Long-term physical activity: an exogenous risk factor for sporadic amyotrophic lateral sclerosis?
Amyotrophic lateral sclerosis & frontotemporal degeneration 2016 ; 17: 377-84.
Harwood CA, Westgate K, Gunstone S, Brage S, Wareham NJ, McDermott CJ, Shaw PJ
DOI : 10.3109/21678421.2016.1154575
PubMed ID : 26998882
PMCID : 0
To conduct a geographically defined, UK-based case-control study, to examine any association between physical activity (PA) and amyotrophic lateral sclerosis (ALS).
A novel historical PA questionnaire was designed, validated, and subsequently administered in individual face-to-face interviews of 175 newly diagnosed sporadic ALS cases and 317 age- and sex-matched community controls. Historical PA energy expenditure and time spent in vigorous-intensity PA were derived from questionnaire data and compared between cases and controls.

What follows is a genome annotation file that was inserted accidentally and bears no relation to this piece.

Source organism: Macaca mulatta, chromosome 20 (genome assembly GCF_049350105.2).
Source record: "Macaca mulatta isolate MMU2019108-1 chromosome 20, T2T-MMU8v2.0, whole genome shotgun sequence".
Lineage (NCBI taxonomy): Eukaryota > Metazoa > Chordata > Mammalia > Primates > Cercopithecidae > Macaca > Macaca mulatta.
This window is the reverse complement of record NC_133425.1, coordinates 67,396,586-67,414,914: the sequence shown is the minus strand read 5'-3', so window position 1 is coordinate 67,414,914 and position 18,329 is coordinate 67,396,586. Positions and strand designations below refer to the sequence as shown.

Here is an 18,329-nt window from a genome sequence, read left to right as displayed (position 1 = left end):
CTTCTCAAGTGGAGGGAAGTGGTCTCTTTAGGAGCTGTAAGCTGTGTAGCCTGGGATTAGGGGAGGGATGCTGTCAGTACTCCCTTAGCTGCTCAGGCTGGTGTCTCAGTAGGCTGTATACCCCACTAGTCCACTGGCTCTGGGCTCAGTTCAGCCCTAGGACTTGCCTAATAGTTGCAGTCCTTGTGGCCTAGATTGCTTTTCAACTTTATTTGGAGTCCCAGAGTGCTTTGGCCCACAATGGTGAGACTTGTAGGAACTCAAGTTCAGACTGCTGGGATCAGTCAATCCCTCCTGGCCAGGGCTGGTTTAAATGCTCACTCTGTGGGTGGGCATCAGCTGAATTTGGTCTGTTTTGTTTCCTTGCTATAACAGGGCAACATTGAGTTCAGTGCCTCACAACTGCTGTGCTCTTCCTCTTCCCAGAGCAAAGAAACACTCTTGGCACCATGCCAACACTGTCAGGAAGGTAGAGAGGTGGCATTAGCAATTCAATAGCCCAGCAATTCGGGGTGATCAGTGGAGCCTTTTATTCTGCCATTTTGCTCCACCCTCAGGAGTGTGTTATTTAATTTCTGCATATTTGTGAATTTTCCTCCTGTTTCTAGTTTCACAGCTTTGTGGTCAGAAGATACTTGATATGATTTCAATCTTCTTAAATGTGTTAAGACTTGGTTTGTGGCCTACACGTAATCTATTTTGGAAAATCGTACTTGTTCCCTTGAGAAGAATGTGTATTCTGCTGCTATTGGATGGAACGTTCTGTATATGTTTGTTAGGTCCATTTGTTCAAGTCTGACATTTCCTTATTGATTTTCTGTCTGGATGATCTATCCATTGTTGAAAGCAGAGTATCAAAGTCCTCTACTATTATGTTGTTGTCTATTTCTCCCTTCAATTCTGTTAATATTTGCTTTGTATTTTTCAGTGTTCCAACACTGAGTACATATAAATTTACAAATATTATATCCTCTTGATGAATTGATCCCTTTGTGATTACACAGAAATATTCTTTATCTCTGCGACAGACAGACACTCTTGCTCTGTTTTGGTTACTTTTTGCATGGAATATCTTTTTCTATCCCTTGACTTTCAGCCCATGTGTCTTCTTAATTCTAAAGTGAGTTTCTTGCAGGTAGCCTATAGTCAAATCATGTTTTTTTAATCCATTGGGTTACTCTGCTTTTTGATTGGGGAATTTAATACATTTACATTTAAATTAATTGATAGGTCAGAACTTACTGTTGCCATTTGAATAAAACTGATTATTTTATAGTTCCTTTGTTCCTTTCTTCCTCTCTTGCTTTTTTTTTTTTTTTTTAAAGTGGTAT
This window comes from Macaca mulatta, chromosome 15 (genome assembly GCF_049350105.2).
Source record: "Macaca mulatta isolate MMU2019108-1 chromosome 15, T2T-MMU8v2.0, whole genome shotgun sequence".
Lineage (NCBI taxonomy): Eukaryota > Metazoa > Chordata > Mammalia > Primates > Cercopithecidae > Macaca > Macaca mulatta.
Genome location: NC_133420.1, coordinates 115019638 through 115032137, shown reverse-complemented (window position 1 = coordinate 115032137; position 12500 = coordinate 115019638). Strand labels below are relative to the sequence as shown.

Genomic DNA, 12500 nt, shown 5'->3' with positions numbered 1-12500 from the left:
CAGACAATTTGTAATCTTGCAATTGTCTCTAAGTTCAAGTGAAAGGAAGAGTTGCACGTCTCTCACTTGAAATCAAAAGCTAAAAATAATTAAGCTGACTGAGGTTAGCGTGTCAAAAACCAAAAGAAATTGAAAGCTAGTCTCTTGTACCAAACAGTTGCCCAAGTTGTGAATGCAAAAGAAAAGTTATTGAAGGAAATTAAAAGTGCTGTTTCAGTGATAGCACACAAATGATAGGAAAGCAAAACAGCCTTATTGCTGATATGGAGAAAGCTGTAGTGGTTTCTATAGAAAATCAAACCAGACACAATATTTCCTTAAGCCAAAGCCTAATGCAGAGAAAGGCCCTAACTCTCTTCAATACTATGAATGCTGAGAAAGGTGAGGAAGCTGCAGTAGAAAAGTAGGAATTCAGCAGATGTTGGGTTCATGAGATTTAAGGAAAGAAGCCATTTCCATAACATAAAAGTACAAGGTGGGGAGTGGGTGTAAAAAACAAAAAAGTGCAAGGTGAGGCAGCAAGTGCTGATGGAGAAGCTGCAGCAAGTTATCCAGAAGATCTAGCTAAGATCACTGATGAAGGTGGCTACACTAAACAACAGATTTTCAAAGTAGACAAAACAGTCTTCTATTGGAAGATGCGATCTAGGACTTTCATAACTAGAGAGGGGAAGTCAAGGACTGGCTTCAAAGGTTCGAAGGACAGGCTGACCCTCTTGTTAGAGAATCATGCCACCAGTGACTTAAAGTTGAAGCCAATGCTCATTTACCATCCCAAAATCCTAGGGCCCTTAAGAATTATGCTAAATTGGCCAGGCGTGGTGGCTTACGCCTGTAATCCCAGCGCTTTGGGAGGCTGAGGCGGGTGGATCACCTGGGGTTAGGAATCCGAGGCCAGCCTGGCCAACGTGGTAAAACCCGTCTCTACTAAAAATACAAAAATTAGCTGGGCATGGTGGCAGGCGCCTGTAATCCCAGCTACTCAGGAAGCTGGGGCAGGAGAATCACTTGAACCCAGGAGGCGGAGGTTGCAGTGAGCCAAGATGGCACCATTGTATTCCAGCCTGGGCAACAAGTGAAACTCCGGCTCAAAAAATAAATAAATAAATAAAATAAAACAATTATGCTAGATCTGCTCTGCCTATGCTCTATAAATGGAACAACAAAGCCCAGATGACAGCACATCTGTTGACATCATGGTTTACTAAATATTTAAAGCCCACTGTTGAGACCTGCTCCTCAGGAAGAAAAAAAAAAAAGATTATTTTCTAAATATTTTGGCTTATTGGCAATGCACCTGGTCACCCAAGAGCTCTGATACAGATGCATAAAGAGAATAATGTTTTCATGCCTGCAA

Participation in an extra 10kJ/kg/day of PA (equivalent to approximately 45minutes brisk walking) was consistently associated with an increased risk of ALS, with the strongest association observed for adulthood exercise-related PA (OR 1.47, 95% CI 1.10-1.97). An extra 10mins/day of vigorous PA was also associated with the odds of ALS (OR 1.03, 95% CI 1·01-1·05). Results were slightly attenuated following adjustment for smoking and educational attainment.
To our knowledge this is the first study to demonstrate a positive association between ALS and PA participation using a specifically designed and validated historical PA questionnaire. Despite the well-established health benefits of PA, a high activity lifestyle may also be associated with elevated risk of ALS. Large-scale prospective studies in the future may help to confirm this association.